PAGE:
When Alexander von Humboldt traveled in Venezuela in 1800, he was told by locals about the rapidly falling water levels of Lake Valencia. He established a theory that connected deforestation, falling water levels and change of (micro-)climate. Expanding on this, he later predicted that man-made interventions would lead to irreversible climate change, limiting the chances of future generations. He was one of the first scientists not only interested in specific plants or animals or limited ecosystems, but who saw a worldwide, interconnected ecosystem with mankind as a (destructive) part of it.
From the very interesting book The Invention of Nature by Andrea Wulf:
In the midst of the valley and surrounded by mountains was Lake Valencia. About a dozen rocky islands dotted the lake, some large enough to pasture goats and to farm. At sunset thousands of herons, flamingos and wild ducks brought the sky alive as they flew across the lake to roost on the islands. It looked idyllic but, as the locals told Humboldt, the lake’s water levels were falling rapidly. […]
As Humboldt investigated, he concluded that the clearing of the surrounding forests […] had caused the falling water levels. [Planters] had felled trees to clear land, and with it the forest’s undergrowth – moss, brushwood and root systems – had disappeared, leaving the soils beneath exposed to the elements and incapable of water retention. […]
All this was ‘closely connected’, Humboldt concluded, because in the past the forests had shielded the soil from the sun and thereby diminished the evaporation of the moisture. It was here, at Lake Valencia, that Humboldt developed his idea of human-induced climate change. […]
At Lake Valencia, Humboldt began to understand deforestation in a wider context and projected his local analysis forward to warn that the agricultural techniques of his day could have devastating consequences. The action of humankind across the globe, he warned, could affect future generations. What he saw at Lake Valencia, he would see again and again – from Lombardy in Italy to southern Peru, and many decades later in Russia. As Humboldt described how humankind was changing the climate, he unwittingly became the father of the environmental movement.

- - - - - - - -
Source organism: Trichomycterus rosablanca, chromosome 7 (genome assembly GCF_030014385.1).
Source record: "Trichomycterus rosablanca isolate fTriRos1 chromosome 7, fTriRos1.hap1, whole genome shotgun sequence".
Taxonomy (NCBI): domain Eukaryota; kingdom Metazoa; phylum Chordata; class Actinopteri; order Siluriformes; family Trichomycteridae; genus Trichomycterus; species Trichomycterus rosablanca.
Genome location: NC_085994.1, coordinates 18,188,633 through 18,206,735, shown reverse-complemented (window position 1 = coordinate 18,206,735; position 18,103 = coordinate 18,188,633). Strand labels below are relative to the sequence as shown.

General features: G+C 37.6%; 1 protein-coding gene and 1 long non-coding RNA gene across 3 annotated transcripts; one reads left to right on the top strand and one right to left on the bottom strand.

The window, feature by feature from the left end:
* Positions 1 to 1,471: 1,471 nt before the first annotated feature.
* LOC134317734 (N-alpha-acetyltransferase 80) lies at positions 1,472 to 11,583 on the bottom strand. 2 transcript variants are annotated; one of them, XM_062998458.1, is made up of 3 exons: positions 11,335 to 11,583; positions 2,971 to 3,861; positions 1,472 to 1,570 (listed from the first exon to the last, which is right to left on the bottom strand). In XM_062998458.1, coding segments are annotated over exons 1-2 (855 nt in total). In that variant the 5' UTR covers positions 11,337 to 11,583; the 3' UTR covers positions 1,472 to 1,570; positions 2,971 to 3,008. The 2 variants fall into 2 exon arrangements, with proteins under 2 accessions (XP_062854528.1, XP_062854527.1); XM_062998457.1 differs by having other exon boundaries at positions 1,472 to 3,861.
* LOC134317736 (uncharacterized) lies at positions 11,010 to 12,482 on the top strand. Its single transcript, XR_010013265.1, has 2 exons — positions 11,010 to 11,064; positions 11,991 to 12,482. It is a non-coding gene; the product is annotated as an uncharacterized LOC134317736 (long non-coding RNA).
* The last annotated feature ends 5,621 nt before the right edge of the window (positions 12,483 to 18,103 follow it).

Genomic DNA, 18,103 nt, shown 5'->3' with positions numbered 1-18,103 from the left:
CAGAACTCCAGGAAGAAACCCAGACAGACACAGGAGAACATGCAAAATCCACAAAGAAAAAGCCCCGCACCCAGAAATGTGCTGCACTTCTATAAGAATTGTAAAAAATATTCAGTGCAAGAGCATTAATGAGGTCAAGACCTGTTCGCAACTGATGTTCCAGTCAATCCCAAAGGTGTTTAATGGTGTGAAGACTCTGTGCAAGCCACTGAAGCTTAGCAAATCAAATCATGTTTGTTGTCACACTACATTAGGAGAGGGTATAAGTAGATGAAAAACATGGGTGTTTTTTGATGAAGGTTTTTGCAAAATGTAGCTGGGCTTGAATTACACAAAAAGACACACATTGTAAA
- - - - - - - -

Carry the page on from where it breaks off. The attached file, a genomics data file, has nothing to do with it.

Humboldt was the first to explain the fundamental functions of the forest for the ecosystem and climate: the trees’ ability to store water and to enrich the atmosphere with moisture, their protection of the soil, and their cooling effect. He also talked about the impact of trees on the climate through the release of oxygen. The effects of the human species’ intervention were already ‘incalculable’, Humboldt insisted, and could become catastrophic if they continued to disturb the world so ‘brutally’. […]
It was all an ecological chain reaction. ‘Everything,’ Humboldt later said, ‘is interaction and reciprocal’. […] Humankind, he warned, had the power to destroy the environment and the consequences could be catastrophic.
From today’s perspective, this is nothing extraordinary, of course. But at the very beginning of the 19th century, this broke with a man-centered view of the world and with the optimistic belief that any human intervention would always bring progress.
(Many thanks to my reader Rodrigo Perez Garcia for sending me this fascinating book! If you also want to show your appreciation for my blog, here is my wishlist of books. Thank you!)